Riding on the back of a recent success at the BBC Radio 2 Folk Awards, Anais Mitchell gave her Midlands fans a reminder of her talents with this Birmingham gig slotted in at the tail end of this short UK tour. The Glee Club played host to Anais on the evening for a show promoted once again by Cosmic Americana Music and the near 200 turnout justified their decision to bring the gig to the West Midlands instead of their normal Nottingham base. Over the hour and a quarter she spent on stage, Anais breathed a vibrancy that allowed her enthusiasm for song and a distinctive voice to swarm your senses, drawing you into her mystique and slightly quirky world.
For me the depth of song and original addictive vocal style are the primary attractions and why I found YOUNG MAN IN AMERICA a compelling listen when initially discovering Anais. This first opportunity to see her live confirmed the early impressions especially as she included some of the better tracks from that album in the set list. These included the title track, ‘Venus’ and my personal favourite ‘Coming Down’. Also from the record Anais sang ‘Shepherd’ and she shared her family experience of growing up with artistic parents in Vermont, USA by explaining how this song originated from a short story written by her father.
A recurring theme of the evening was Anais constantly returning to her 2010 folk opera album HADESTOWN with songs both being planned and subject to spontaneous and invited audience requests. Of course Anais had to adapt the songs from their orchestral original version to one delivered solo with an acoustic guitar but with consummate ease, and the aid of the immense depth of the songs, she managed the transition effortlessly. Amongst the songs played, ‘How We Build The Wall’ and ‘Wedding Song’ were planned while ‘How Long’ and ‘Flowers’ tested her recalling skills to meet the audience requests.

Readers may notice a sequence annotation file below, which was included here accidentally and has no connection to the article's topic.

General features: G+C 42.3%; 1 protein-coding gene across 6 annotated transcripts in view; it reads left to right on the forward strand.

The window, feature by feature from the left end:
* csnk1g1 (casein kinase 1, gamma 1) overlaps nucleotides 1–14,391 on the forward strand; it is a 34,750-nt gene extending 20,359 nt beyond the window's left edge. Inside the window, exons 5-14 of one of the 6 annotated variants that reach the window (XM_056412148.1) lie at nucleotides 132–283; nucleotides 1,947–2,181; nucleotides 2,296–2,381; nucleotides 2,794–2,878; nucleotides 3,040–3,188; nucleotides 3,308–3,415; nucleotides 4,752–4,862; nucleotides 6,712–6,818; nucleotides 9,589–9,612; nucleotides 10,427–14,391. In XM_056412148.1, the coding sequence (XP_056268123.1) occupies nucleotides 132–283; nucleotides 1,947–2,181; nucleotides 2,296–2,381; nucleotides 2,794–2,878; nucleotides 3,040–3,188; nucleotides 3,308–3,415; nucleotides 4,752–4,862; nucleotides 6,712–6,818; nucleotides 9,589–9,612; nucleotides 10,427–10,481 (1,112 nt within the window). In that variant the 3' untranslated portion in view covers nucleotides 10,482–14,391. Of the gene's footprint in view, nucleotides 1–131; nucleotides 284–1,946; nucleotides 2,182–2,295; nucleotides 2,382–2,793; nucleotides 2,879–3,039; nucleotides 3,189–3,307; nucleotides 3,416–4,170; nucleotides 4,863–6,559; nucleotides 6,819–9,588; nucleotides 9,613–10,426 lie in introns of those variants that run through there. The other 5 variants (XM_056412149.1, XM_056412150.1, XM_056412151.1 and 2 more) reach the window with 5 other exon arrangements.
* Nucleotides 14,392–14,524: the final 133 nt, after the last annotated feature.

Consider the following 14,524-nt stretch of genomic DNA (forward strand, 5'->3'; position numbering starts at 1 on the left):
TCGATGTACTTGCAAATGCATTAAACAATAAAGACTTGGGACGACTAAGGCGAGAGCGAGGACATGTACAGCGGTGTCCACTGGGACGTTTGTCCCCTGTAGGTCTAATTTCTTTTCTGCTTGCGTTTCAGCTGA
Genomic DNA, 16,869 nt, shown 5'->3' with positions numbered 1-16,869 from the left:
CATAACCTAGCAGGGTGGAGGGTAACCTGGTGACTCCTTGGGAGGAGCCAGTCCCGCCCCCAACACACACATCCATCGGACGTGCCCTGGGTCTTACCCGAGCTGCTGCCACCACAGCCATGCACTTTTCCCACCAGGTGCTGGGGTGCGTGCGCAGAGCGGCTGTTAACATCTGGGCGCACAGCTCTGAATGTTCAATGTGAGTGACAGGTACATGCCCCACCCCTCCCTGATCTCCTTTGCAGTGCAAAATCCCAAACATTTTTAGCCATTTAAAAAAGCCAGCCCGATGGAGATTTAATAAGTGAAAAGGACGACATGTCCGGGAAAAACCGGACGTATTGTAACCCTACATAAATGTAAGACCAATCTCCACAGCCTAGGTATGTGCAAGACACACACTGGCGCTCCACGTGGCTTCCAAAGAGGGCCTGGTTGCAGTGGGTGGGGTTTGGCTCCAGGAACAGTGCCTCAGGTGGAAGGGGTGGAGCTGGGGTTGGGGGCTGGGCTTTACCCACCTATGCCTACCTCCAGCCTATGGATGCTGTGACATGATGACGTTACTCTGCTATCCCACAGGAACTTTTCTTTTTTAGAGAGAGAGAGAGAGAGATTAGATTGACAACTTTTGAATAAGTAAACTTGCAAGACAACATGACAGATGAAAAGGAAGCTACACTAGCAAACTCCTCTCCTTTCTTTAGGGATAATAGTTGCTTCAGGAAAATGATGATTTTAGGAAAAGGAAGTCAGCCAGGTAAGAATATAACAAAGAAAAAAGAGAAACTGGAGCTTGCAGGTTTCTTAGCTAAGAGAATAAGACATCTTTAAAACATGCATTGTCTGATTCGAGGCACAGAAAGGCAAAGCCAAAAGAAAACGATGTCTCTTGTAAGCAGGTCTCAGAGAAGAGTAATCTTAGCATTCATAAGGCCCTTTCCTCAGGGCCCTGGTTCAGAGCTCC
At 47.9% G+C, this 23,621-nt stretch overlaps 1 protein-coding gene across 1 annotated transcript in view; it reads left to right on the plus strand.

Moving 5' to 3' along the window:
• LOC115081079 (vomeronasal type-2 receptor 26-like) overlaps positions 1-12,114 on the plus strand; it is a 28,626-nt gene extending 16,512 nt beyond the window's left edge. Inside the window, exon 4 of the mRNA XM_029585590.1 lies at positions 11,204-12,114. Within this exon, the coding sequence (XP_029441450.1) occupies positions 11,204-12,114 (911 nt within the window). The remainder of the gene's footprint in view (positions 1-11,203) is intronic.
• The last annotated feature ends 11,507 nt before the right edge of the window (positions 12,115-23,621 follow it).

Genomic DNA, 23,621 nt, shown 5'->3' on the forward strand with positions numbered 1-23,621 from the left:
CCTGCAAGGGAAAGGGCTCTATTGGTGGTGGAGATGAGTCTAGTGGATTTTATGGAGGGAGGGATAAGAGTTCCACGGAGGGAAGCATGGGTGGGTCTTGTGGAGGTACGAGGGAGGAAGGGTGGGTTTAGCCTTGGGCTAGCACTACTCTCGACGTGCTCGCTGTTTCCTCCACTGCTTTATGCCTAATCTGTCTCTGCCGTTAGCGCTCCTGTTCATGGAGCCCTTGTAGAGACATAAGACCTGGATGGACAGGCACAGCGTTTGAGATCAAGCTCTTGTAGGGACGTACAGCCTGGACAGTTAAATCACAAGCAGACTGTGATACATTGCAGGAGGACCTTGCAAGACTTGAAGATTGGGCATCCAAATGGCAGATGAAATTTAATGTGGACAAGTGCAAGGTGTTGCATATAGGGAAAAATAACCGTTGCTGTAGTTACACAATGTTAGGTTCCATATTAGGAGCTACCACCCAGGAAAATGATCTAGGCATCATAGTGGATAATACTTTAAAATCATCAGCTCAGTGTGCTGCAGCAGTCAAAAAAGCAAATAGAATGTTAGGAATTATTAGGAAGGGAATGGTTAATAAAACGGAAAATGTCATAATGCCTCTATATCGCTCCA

Not surprising, one of the best received songs on the evening was the award winning version of ‘Willie of Winsbury’ which saw Jefferson Hamer and Anais top the Best Traditional Song category at the recent folk awards in London. Elsewhere during the set, Anais stepped back in time to extract ‘Out of Pawn’ and ‘Old Fashioned Hat’ from 2007’s THE BRIGHTNESS and back three years further to re-visit HYMNS FOR THE EXILED recorded in 2004 and supplying ‘Cosmic American’ to the offerings this evening.
Anais shared several entertaining stories with the audience including spending time on the road with her 9 month old daughter and indulging in a history lesson via Wikipedia with fellow artist Ned Roberts who was opening for her on this short tour. In fact Ned performed a highly accomplished set of contemporary folk to support the main event with, alongside several originals, an excellent cover of Dylan’s ‘Don’t Think Twice’.
Anais Mitchell purveys a style of Americana music that can be best described as alt-folk and there is no doubt that the live version of her material hooks you in to the same high degree as listening to her records. She may be getting well known now in UK folk circles but if you haven’t discovered the delights of Anais Mitchell yet, it’s definitely worth checking out her material and maybe hopefully in the future catch one of her shows when she next returns to the UK.